Agribiotech Patents in the Food Supply Chain: A U.S. Perspective
Ioannis Lianos, Alexey Ivanov & Dennis Davis (eds.) Global Food Value Chains and Competition Law, (Cambridge University Press, Forthcoming)
26 Pages Posted: 15 Jun 2018
Date Written: May 31, 2018
This chapter highlights U.S. agribiotech patent issues as they relate to the food supply chain. Agribiotech patents challenge how we think about fundamental issues of seed ownership, innovation, and when downstream uses are or should be permissible. Part II of this chapter sketches the arc of agribiotech developments in the U.S. from its colonial past to the current day and observes the evolution of protection over seed traits transition from an open socialist-style franchise to a tightly controlled oligarchy subsisting on patent rights. Part III assesses patent exhaustion through the lens of Bowman and the Court’s more recent decision in Impression Prod., Inc. v. Lexmark Int'l, Inc. Part IV offers observations on three issues: (1) patentees and generic seed companies will remain invested in maintaining compliance for transgenic seed exports; (2) the recent spate of mega-mergers continue the transformation set in motion by the privatization of agriculture more than a century ago, with these mergers benefiting agribiotech companies and farmers abroad, unfortunately, at the expense of U.S. farmers at home; and (3) developments such as retaliatory tariffs on transgenic seed exports will affect agribiotech innovation as surely as developments in patent law, and should be part of any comprehensive analysis of dynamic trends in the food value chain. Part V highlights key areas for future study and concludes.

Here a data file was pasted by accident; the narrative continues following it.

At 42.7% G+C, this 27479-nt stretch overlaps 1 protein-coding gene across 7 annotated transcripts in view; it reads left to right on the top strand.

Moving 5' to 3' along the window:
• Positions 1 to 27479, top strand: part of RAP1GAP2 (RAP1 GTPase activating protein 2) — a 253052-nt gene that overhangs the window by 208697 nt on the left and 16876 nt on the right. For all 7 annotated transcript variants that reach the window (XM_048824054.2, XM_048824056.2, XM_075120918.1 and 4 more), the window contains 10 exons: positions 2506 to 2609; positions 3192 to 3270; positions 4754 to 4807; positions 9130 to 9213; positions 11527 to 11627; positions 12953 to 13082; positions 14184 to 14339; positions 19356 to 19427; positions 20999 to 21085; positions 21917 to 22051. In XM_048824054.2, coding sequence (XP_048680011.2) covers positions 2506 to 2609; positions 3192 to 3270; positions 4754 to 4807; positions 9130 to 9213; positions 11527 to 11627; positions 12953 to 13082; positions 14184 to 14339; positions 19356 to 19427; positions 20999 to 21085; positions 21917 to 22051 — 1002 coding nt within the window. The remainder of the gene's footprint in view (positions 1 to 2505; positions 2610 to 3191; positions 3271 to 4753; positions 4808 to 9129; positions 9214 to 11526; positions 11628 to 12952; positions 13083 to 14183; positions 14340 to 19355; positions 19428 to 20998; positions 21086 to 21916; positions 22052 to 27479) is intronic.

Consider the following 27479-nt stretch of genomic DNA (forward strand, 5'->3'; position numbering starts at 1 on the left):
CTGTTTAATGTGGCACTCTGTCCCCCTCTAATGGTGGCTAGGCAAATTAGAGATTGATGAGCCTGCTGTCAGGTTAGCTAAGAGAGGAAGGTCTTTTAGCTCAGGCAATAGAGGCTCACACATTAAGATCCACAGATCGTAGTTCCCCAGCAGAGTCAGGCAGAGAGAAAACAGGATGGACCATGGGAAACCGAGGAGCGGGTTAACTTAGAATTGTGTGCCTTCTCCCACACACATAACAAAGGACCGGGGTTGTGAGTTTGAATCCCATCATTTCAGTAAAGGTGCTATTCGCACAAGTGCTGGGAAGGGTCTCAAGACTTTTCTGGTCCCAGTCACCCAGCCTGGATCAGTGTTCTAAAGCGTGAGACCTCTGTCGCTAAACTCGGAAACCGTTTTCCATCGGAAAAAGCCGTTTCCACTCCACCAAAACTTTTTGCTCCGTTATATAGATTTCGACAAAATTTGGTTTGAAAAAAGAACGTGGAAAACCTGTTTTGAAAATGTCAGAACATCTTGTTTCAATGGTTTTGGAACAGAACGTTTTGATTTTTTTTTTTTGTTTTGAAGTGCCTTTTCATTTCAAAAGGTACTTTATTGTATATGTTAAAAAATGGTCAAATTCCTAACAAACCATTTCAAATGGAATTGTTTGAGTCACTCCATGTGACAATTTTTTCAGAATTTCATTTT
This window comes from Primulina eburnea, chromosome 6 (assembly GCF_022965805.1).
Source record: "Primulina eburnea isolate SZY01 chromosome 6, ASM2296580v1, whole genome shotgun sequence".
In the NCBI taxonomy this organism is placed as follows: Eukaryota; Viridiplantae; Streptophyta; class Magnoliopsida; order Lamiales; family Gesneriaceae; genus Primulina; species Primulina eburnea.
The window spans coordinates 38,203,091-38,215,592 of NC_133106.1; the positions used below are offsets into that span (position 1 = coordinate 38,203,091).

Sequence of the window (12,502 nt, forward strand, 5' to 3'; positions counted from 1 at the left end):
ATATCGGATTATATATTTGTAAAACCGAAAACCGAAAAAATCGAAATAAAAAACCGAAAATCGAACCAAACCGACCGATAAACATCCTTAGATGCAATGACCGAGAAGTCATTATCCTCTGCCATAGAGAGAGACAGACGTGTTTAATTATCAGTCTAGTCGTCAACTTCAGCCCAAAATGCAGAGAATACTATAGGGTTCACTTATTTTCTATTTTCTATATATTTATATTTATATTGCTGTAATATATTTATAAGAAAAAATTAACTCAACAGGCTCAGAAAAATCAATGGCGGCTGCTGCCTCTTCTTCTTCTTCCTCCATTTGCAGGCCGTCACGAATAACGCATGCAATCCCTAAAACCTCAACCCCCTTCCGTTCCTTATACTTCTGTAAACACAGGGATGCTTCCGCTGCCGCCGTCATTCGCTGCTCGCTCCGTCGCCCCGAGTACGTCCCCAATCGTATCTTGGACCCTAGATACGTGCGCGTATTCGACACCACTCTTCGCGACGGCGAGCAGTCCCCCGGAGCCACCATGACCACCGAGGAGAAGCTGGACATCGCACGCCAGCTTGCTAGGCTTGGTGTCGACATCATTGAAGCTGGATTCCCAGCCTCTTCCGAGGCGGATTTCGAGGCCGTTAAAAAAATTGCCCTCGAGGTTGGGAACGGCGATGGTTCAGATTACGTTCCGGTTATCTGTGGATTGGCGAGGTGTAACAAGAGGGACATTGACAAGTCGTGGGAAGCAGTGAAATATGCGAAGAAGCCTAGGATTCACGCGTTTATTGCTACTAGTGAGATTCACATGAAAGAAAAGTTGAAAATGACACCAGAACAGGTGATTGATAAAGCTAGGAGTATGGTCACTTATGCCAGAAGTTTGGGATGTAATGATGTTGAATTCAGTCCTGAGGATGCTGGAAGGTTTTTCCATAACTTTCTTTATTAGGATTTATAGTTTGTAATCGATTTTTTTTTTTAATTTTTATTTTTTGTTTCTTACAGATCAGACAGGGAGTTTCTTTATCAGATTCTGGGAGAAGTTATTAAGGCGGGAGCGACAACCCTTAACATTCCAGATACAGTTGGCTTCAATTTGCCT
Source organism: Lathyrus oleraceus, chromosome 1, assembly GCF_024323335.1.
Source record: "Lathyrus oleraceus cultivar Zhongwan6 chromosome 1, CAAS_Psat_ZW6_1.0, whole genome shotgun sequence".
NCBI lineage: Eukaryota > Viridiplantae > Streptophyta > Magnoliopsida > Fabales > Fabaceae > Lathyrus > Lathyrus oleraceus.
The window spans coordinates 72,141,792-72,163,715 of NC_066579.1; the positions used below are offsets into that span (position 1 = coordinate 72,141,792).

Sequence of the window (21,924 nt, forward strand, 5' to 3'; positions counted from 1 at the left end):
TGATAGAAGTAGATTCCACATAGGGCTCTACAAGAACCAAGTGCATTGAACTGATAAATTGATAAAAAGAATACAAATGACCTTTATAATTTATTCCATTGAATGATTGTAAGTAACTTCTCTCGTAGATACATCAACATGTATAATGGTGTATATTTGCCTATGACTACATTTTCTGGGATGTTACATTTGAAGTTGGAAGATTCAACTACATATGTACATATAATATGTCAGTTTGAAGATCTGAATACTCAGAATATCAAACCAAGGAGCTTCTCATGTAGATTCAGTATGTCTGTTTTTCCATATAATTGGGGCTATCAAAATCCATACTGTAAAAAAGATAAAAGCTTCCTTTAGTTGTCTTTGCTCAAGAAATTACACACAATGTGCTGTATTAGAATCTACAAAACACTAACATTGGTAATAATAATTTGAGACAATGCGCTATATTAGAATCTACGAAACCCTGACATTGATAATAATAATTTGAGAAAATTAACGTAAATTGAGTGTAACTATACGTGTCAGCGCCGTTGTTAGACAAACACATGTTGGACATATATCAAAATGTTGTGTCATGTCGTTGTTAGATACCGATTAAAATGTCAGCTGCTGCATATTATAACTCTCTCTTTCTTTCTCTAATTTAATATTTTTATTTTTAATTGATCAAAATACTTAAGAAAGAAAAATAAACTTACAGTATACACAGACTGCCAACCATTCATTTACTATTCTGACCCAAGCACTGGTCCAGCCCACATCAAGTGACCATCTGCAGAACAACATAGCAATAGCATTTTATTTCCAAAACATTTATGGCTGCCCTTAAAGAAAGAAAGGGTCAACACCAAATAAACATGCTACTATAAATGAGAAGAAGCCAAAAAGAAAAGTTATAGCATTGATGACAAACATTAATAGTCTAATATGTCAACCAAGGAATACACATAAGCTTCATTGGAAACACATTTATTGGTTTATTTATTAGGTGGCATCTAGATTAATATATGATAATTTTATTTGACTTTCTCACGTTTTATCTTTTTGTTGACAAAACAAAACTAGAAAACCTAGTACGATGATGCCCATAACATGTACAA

Keywords: Exhaustion, Patent, Lexmark, Antitrust, Preemption, Tariffs, Bayer, Monsanto, Merger, Agribiotech, Oil States, Bowman
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